Re: [asa] Where does TE differ from NOMA? (was: Re: Schools and NOMA)

From: Cameron Wybrow <>
Date: Thu Oct 22 2009 - 22:26:33 EDT


You are right, the question is crude and oversimplified. Subject lines have
to be short, hence the inaccuracy. But it did catch your attention, didn't
it? :-)

It should have been:

"Does TE affirm or presume the same relationship between science and
theology as that affirmed by NOMA?"

And, if I understand you correctly:

1. George Murphy's TE doesn't. (The answer I would have expected from you,
and do not dispute.)
2. Ken Miller's TE may.
3. Many other versions of TE don't.

Fair enough. I allowed in my exposition for qualifications (all TEs, many
TEs, some TEs, some TEs on this list, etc.) I'm really looking for explicit
statements from various TEs here about NOMA. If it turns out that every
single TE here rejects it, that's fine with me.

Though I made an application to evolution, I used a different main
example -- the example of a thoroughgoing materialistic psychology. I think
it is an interesting question: How successful would a thoroughgoing
materialistic, deterministic psychology have to be, in terms of theoretical
coherence, prediction and control, before the traditional understanding of
human beings as possessors of souls with free will (and yes, I'm aware that
both "soul" and "free will" are themselves terms that need discussion) would
become, if not strictly speaking falsified, at least a redundant and
unnecessary hypothesis, and begin to be abandoned by human beings as part of
their self-conception? Indeed, is it not already the case that such
conclusions have already shaped the self-conceptions of some scientists,
philosophers, etc.? [Those who have followed the debates between Dr.
Michael Egnor (a Christian pediatric neurosurgeon) and an atheist,
materialist colleague of his (who is representative of a significant body of
opinion regarding the brain and the mind) will understand what, in my view,
is at stake here. Some of them are up on the Discovery web site, I

In my post I did grant, anticipating your objection, that it was possible to
conceive of God's action in terms of a co-operation indetectable by science.
My point was that in such a case, the decision whether to postulate the
existence of a God is left up to private theological taste. Thus, Gould can
decide that no God is involved in nature, not even as "co-operating" with
it, and someone else can decide the opposite. That decision takes place on
the "theology" side of the NOMA divide (for those, like Gould, who think in
terms of NOMA). It seems to me that you make an analogous sort of
extra-scientific judgment, though you don't justify it in terms of Gould's
framework. Would it be fair to characterize the difference between you and
Gould in this way?:-- Gould says that the "God question" can't be answered
by science, or even partly answered by science, because the two realms of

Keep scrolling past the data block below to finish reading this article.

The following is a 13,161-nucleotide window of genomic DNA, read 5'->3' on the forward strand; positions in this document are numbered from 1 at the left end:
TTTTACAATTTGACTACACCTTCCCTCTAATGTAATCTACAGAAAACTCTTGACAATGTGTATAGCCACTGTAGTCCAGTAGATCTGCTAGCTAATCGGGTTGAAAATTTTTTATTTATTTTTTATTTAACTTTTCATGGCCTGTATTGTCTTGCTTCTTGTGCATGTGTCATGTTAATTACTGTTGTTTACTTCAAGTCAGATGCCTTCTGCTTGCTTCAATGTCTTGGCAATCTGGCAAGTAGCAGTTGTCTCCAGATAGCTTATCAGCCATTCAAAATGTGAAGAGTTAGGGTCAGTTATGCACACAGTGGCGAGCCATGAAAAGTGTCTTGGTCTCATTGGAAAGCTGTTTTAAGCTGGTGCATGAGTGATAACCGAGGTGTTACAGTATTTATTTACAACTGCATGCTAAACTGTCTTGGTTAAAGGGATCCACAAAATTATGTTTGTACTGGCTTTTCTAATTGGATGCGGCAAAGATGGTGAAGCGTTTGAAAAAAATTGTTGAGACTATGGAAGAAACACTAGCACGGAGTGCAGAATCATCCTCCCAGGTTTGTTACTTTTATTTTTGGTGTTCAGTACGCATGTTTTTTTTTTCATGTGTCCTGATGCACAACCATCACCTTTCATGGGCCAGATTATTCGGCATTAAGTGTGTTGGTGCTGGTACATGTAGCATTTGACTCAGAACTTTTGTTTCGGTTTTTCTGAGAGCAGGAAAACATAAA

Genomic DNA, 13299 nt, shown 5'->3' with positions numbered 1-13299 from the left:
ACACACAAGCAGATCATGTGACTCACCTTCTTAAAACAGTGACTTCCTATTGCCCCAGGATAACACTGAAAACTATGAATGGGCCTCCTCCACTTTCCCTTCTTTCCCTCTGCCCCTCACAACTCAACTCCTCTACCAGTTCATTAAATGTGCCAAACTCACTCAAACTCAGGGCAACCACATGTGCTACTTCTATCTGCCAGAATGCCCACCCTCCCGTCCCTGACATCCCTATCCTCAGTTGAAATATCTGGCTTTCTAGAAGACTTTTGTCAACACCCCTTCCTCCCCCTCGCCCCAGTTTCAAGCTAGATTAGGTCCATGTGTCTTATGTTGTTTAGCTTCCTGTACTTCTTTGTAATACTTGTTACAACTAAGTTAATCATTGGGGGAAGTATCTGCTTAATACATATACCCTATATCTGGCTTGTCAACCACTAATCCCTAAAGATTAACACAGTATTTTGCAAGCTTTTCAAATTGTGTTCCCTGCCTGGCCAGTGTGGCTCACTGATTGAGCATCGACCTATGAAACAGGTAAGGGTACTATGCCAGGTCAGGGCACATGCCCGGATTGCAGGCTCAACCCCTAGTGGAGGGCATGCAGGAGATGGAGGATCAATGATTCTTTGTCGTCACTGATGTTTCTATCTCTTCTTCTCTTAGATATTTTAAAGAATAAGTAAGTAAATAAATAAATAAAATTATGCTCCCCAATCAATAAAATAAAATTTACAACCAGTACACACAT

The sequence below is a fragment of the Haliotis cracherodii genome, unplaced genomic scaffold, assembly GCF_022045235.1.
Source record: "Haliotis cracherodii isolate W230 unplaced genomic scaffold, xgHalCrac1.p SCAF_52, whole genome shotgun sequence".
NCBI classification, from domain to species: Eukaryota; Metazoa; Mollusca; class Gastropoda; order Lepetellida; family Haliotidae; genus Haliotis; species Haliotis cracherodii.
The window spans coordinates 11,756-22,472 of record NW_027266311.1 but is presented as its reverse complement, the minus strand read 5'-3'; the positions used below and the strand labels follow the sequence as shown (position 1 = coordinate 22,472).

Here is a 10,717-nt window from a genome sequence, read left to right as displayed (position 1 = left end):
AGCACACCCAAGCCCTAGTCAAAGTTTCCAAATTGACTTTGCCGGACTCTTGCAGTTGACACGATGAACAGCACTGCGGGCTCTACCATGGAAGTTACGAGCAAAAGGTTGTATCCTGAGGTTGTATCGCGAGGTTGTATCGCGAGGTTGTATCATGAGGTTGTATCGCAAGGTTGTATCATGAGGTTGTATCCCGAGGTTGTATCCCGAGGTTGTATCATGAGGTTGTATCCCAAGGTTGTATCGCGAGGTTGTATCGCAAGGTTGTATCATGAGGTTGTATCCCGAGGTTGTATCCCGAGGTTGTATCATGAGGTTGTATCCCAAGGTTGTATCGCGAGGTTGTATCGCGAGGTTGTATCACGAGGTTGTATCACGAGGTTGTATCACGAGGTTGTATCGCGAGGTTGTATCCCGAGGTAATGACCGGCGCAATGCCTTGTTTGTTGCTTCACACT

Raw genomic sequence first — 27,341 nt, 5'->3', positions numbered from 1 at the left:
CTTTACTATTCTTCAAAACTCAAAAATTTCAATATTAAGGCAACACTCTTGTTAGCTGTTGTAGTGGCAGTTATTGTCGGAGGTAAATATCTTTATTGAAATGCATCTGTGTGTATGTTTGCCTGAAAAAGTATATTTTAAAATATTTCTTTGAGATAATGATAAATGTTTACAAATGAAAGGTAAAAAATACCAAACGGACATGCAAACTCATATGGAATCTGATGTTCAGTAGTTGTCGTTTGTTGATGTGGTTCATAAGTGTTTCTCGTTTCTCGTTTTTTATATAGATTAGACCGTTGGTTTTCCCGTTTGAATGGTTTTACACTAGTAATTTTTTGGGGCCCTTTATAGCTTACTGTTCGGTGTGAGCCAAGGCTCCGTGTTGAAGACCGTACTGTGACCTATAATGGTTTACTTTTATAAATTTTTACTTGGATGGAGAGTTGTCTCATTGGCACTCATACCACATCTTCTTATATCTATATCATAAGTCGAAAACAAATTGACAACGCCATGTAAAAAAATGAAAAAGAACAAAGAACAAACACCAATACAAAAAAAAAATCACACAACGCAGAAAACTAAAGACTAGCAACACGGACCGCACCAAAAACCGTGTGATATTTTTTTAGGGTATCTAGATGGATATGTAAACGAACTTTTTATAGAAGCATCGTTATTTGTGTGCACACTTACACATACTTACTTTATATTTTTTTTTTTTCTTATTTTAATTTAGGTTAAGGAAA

knowledge are completely disjunct; you say that the "God question" can't be
answered by science, because God is not the kind of God who chooses to be
detectable by scientific modes of investigation. So Gould invokes a blanket
epistemological rule, whereas you have in mind a very specific Christian
theology. Would that be accurate?


  ----- Original Message -----
  From: George Murphy
  To: asa
  Sent: Thursday, October 22, 2009 8:06 AM
  Subject: Re: [asa] Where does TE differ from NOMA? (was: Re: Schools and

  The question in the subject line is very badly posed. NOMA is a fairly
carefully stated view of the relationship between religion and science
belonging to Barbour's "Independence" type. TE, OTOH, (waiving for now all
the questions about the appropriateness of the term) covers a broad spectrum
of views about evolution & religion. Those views have in common belief in a
God and acceptance of biological evolution but they are all over the map in
the extent to which they see God as being involved in the evolutionary
process and the manner of any involvement. Some may indeed hold a position
that amounts to NOMA - Ken Miller seems to be pretty close to that - but
others are far from it. Obviously Teilhard de Chardin's position was not
"independence" - he was well into Barbour's "Integration" category. I
certainly don't see myself as a NOMAist - I wouldn't teach a seminary course
that I titled "The Science-Theology Dialogue" & lead workshops for clergy on
how to deal with scientific issues (including evolution) if I did.

  I suspect that the confusion here is due in large part to the idea that if
God is somehow involved in the evolutionary process then that involvement
ought to be accessible to scientific investigation. That is not the case if
God's involvement is by way of cooperating with creatures in accord with
regular patterns. Science studies the instruments God uses, not the One who
uses them. Thus if a scientist chooses, he/she can study the world etsi
deus non daretur. But for a TE, God is in fact "given."


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Received on Thu Oct 22 22:27:38 2009

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